Frank Cot­trell Boyce, the award- win­ning author of Mil­lions and Framed, pub­lished Chitty Chitty Bang Bang Flies Again this year (Macmil­lan), the first au­tho­rised se­quel to Ian Flem­ing’s orig­i­nal, but my pick is an­other of his books, The Un­for­got­ten Coat (Walker,), a short, lovely story about two Mon­go­lian broth­ers who ap­pear at Julie’s Liver­pool school, en­tirely re-colour her life, and dis­ap­pear again overnight. It’s funny and full of heart.

From the Mon­go­lian steppes to In­dia, next, in Jamila Gavin’s retellings of “Sto­ries of Cre­ation and the Cos­mos”, Tales from In­dia (Tem­plar). With il­lus­tra­tions by Amanda Hall, these tales of Shiva, Ganesh, Kr­ishna and Hanu­man are gor­geously styled in Gavin’s ex­pert hands, and beg to be read aloud.

Francesca Si­mon’s The Sleep­ing Army (Faber) uses old myths, too, but does wilder, more an­ar­chic things with them. Si­mon is best known as the cre­ator of the hi­lar­i­ous Hor­rid Henry se­ries; The Sleep­ing Army is her first novel for older chil­dren, and it’s fan­tas­tic. When 12-year-old Freya blows on an an­cient horn on dis­play at the Bri­tish Mu­seum, she’s torn away from her own world (an al­ter­na­tive present in which Eng­land is a poly­the­is­tic coun­try wor­ship­ping the An­glo-saxon Wo­dan) and whisked off to As­gard, where she’s given a ter­ri­fy­ing mis­sion to save the ail­ing gods. It’s a snappy, en­gag­ing story with good laughs.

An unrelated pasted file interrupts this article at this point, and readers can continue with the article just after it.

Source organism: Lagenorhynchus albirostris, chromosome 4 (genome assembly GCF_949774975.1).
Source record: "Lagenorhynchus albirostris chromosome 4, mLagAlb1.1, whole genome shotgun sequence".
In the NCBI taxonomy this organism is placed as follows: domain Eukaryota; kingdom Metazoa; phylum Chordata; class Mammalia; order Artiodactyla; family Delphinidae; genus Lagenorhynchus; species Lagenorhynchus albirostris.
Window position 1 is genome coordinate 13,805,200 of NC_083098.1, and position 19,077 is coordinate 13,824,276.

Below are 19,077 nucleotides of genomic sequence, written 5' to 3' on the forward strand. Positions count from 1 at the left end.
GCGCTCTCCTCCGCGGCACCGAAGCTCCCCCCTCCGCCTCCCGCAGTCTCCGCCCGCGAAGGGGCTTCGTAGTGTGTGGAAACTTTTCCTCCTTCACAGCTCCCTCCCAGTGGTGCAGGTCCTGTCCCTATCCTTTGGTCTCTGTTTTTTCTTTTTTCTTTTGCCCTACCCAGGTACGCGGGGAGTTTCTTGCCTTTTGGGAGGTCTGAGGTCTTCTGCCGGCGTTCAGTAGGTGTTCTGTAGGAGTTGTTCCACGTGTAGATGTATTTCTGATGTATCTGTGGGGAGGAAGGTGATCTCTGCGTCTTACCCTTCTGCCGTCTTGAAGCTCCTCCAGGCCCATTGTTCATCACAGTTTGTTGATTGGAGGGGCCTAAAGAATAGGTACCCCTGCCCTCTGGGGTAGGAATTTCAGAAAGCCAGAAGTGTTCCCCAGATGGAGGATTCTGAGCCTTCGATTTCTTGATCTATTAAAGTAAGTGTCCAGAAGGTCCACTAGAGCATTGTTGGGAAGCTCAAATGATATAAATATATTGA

There’s a quest of a dif­fer­ent kind in Lissa Evans’s Small Change for Stu­art (Dou­ble­day) a small book about a small boy, and one of this year’s great de­lights. Stu­art Horten is 10, but tiny for his age. (The nick­name Shorten is un­for­tu­nate.) When his mother, a doc­tor, and his fa­ther, a crossword com­piler who uses words such as syl­van and per­am­bu­la­tion and matuti­nal, de­cide to move to the vil­lage of Bee­ton, Stu­art thinks the prospect rather grim. Un­til, that is, he finds him­self on the hunt for the work­shop that used to be­long to his great-un­cle, a ma­gi­cian. It’s a finely writ­ten book crammed with ex­cit­ing in­ci­dent and colour­ful char­ac­ters; some­thing quite spe­cial.

And fi­nally, for the older end of this age group, an­other story of the tran­sit be­tween gen­er­a­tions. A Grey­hound of a Girl is the sixth and best chil­dren’s book by the won­der­fully tal­ented Roddy Doyle (Mar­ion Lloyd). It in­tro­duces us to Mary, her mother, dy­ing grand­mother and long-dead great­grand­mother, a strong four­some who come to­gether for the book’s cul­mi­na­tion, an un­for­get­table road trip. It is lively and funny and ter­rif­i­cally read­able, but mov­ing and thought­ful about life and death, too. – The Independent on Sun­day

WON­DER­FUL WORDS: Frank Cot­trell Boyce and a funny tale that is full of heart. Francesca Si­mon, with her snappy, en­gag­ing

and, right, by Lissa Evans, which is crammed with wit and colour­ful char­ac­ters.

The Sleep­ing Army,

Small Change

The Un­for­got­ten Coat,

Newspapers in English

Newspapers from South Africa

© PressReader. All rights reserved.